Head here to submit your own review of this album.

Obaro Ejimiwe's third album as Ghostpoet is not called Shedding Skin for nothing. Whereas his previous two records (2011's Mercury-nominated Peanut Butter Blues and Melancholy Jam, and 2013's brilliantly-titled Some Say I So I Say Light) rode an uneasy wave of sampled strings, tough beats and tuneful bleeps, this record sees him shrugging off these elements in favour of a full-band sound.

Lead track 'Off Peak Dreams' is perhaps the closest thing to the old Ghostpoet here, and is also the perfect introduction for the uninitiated. Latching on to a rolling beat, Ejimiwe beckons us back into his world, seeing "signs and wonders up in this caff." It works beautifully, with plaintive piano sections cutting across a restless chorus.

'Be Right Back, Moving House' is perhaps the first real departure from Ghostpoet's signature sound, and might prove difficult for those that believe that he is at his best when he menaces the mic: it's a warm, organic-sounding ballad whose gently building guitars could sit easily with any of Matt Berninger or Elbow's recent output. The live backing is given even more of the stage on the title track, with Ejimiwe simply intoning "simmer down" over sweetly melodic interlacing guitar lines. 'Better Not Butter' takes the theme a little too far; those ever-present guitars begin to wail and tip over uncomfortably into Muse territory. Ironically the band works best on this record when they replicate the skittering, jittery sounds of his earlier work.

Ghostpoet's lyrics have also undergone changes here - he has significantly scaled back the whip-smart wordplay, allusions and puns that so thrilled those Mercury judges on Peanut Butter Blues; this time the band is allowed to do a lot more of the talking. Many of the lyrics on Shedding Skin are more like plain-spoken monologues or prose poems, and this largely works, yet there is a noticeable shift towards phrase repetition. (An oddly Mark E. Smith-esque "ah" has also crept in to his delivery; unfortunately this affectation doesn't quite fit, but surely a dream collaboration for future records?)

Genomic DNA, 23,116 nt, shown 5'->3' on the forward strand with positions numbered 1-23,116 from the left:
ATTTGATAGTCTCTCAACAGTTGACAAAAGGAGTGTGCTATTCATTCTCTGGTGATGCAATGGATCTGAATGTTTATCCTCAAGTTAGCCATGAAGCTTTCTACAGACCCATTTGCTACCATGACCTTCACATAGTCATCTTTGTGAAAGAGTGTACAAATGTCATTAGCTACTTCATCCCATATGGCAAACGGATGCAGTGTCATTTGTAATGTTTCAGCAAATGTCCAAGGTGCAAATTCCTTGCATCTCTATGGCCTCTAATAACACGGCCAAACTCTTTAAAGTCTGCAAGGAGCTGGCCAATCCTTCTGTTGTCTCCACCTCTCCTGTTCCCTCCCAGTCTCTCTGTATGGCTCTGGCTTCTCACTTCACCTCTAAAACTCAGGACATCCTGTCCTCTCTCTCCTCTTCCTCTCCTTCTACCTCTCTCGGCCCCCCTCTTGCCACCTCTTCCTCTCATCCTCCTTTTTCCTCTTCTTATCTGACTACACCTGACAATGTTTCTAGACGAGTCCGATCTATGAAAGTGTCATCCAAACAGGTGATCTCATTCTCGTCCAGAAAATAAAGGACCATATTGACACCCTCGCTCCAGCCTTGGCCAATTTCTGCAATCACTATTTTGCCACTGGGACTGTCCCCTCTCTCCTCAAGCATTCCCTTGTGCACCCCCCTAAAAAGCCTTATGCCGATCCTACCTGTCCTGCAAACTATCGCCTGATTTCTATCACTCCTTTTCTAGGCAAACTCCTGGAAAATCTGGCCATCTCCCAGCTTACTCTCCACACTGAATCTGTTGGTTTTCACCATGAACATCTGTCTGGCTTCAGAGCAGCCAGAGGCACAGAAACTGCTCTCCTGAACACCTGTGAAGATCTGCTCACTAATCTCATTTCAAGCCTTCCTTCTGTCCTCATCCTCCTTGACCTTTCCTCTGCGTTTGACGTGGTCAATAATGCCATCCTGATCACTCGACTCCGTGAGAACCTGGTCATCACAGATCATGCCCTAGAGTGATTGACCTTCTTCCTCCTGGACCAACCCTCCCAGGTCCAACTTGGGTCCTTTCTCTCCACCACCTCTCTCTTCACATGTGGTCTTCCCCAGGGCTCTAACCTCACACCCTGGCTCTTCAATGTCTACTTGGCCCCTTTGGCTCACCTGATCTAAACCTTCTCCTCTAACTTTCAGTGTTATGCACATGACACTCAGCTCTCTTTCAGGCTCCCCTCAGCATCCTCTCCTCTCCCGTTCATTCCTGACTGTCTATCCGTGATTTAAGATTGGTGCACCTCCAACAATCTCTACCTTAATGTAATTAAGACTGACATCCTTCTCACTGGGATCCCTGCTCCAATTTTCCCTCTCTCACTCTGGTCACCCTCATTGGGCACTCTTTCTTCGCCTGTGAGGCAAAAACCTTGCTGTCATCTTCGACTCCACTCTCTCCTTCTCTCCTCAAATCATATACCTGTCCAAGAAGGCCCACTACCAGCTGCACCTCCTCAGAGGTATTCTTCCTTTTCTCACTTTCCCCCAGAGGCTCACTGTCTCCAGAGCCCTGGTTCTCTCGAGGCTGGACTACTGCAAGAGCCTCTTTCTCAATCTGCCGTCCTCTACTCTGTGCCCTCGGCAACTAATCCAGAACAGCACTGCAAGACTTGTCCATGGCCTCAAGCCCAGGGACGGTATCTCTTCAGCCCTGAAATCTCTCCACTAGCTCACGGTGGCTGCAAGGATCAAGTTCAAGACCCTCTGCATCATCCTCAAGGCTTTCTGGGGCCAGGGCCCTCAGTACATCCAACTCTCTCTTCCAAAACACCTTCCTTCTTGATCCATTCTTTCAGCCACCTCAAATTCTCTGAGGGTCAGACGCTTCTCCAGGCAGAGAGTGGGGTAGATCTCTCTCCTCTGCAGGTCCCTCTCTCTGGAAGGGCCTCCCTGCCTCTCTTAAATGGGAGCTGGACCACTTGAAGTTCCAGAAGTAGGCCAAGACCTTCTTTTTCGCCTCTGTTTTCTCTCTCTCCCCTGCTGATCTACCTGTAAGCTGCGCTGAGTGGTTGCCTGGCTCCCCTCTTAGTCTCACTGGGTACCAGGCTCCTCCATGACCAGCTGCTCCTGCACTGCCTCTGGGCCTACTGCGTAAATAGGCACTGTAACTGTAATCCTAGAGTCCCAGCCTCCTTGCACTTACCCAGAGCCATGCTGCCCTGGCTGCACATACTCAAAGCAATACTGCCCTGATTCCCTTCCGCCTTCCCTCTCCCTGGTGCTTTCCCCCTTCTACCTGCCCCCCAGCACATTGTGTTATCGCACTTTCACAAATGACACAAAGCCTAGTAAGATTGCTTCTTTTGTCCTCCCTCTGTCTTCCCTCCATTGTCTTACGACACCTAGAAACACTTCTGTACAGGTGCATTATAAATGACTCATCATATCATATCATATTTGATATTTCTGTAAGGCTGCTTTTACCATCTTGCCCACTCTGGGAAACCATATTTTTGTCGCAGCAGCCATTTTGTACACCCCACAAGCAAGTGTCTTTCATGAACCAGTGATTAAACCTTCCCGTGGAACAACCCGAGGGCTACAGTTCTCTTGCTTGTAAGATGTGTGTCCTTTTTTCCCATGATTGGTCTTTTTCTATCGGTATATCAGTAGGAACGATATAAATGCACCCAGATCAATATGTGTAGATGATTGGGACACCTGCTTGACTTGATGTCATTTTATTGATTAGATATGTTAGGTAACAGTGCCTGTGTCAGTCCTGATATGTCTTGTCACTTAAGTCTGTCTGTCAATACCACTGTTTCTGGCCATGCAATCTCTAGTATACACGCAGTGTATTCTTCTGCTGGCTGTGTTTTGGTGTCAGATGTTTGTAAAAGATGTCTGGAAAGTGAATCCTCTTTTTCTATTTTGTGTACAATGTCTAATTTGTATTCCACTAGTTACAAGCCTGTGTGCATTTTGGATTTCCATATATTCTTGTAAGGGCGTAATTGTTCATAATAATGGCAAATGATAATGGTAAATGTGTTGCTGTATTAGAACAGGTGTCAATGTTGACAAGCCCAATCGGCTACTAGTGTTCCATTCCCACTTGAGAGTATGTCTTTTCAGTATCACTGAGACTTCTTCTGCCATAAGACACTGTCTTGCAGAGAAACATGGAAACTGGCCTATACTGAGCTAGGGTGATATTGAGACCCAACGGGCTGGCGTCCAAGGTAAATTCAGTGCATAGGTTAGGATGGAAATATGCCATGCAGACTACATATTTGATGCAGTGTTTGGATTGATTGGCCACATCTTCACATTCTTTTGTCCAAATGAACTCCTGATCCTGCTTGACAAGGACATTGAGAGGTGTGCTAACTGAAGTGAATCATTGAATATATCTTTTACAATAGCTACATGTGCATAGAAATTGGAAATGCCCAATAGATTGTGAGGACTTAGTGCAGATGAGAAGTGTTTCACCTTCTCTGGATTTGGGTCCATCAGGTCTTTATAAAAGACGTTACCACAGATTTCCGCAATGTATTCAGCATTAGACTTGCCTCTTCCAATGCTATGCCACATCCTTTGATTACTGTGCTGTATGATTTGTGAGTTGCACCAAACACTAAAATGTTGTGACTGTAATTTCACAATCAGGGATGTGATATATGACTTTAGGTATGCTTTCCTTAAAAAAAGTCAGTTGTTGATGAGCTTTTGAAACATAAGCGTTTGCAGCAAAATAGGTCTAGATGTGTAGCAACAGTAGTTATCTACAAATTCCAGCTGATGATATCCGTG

As with any artistic reinvention, at times it seems like Shedding Skin is trying to solve a problem that wasn't there in the first place. There are a number of missteps, and the record as a whole suffers from a lack of pace in its second half. That's always a danger when your delivery is as languid as Ghost's; the problems arise when the backing band matches his relaxed vocal pace, occasionally resulting in a turgid sound that lacks drive and propulsion. Unfortunately closer 'Nothing in the Way' is the biggest culprit; what was surely intended to be a stirring finale comes over as too slow, syrupy and grandiose.

Having said all that, Ghostpoet is still very easy to love on this record, and the new sound largely sounds like a positive step forward. Shedding Skin is a bold move for an artist so associated with a different sonic cadence, and kudos to Ejimiwe for trying to artistically reposition himself. Ultimately though, I would have liked to have heard more of an evolution rather than a complete metamorphosis from him; 'Off Peak Dreams' is a tantalising glimpse of what could have been. He remains an enigmatic presence, capable of conjuring those aforementioned signs and wonders from the ordinary, and if nothing else, I am fascinated to hear what he comes up with next.

This is the place you'll find reviews from 405 Readers. To join in, head here.